2011/4/4 David Gerard <dgerard(a)gmail.com>
On 4 April 2011 16:20, Amir E. Aharoni <amir.aharoni(a)mail.huji.ac.il> wrote:
I understand that WMF's resources are
limited, but the development and
the deployment of Vector did cost some money and also forced a lot of
volunteers in English and in all other language projects to make
adjustments to their sites. Measuring volunteer effort is harder to
measure than money, but it's certainly not negligible.
If this is a valid argument - that technical changes should not be
made if it would make work for other volunteers - then God forbid
development continue on MediaWiki.
Of course every change makes volunteers work and it's perfectly
understandable. The problem is that sometimes it is justified and
sometimes it is not. As nifty as Vector, SimpleSearch and the new
toolbar are, i have doubts about their contributions to Wikimedia's
mission. But again, i might be wrong, and that's why i am asking what
measurements were made.
See the current thread on
what to do about the problem, given that freezing MediaWiki in
perpetuity is really just not going to happen.
... I am following it closely. It is, in fact, strongly related to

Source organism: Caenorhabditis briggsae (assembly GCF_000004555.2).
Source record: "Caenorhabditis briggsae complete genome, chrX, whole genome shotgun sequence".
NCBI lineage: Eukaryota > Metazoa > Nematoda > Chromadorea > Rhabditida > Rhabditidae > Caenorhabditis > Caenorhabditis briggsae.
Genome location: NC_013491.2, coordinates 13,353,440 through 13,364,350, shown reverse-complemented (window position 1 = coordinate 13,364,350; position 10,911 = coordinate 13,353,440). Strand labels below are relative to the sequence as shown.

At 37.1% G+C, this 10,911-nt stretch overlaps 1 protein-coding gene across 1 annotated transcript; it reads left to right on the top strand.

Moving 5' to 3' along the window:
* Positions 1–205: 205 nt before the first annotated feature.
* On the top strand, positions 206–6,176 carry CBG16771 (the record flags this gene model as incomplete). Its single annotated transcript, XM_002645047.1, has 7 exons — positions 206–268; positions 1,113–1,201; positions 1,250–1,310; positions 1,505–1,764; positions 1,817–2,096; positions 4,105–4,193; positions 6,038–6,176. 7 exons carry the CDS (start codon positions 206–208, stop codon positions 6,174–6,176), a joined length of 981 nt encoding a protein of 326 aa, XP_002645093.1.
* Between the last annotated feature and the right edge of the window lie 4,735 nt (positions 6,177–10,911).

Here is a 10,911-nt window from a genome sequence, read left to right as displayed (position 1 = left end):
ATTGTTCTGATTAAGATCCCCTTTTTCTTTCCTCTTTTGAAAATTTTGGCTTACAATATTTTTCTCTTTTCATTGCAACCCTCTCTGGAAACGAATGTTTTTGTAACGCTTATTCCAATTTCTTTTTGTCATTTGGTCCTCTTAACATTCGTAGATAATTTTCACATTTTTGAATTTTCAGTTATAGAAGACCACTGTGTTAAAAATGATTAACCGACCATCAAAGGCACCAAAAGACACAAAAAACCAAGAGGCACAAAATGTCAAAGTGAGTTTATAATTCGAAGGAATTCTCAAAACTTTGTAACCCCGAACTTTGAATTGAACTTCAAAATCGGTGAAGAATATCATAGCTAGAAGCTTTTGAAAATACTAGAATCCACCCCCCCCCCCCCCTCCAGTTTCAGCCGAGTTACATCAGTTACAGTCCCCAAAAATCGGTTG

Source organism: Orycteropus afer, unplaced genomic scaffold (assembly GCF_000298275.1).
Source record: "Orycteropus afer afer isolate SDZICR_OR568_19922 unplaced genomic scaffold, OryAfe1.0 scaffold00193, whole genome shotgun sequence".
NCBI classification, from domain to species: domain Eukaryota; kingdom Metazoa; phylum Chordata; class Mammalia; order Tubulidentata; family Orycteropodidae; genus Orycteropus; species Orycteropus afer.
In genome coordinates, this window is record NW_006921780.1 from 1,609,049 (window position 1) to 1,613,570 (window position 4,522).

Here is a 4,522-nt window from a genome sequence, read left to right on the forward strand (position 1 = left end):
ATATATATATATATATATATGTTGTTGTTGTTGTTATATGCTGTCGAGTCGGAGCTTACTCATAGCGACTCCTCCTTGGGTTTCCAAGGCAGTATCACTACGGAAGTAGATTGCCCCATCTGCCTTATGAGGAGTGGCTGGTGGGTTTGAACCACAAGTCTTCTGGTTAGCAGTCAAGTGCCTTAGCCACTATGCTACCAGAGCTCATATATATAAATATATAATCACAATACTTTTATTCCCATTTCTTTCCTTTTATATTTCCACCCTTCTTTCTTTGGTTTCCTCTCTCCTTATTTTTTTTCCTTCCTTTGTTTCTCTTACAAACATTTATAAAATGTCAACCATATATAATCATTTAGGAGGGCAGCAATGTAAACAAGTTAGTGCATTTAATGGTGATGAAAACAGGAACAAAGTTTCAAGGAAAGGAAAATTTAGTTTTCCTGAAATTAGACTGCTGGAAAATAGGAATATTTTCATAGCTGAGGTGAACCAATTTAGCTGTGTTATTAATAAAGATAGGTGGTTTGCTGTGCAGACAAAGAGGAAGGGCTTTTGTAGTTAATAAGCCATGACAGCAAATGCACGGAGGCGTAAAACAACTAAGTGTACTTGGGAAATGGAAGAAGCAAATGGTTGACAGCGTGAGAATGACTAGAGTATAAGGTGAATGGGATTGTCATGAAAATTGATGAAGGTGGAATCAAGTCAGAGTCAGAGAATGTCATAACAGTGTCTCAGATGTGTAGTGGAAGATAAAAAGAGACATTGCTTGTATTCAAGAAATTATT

this topic: Polishing and modernizing gadgets developed by volunteer
JS gurus in local projects and exporting them to other projects and
languages is a much better investment of time and money, simply
because it is quite certain that these gadgets were created to answer
real needs of real editors, whereas Vector grew out of very small
For example, in the Hebrew Wikipedia there was a Search and Replace
gadget long before the advent of Vector's Search and Replace dialog.
It was developed due to popular demand, bottom-up, by a volunteer, and
- here's the scariest part - without any grants. It is still used in
the Hebrew Wikipedia, probably much more often than the Vector thingy,
which is still rather useless due to bugs such as 20919 and 22801.
Amir Elisha Aharoni · אָמִיר אֱלִישָׁע אַהֲרוֹנִי
"We're living in pieces,
I want to live in peace." - T. Moore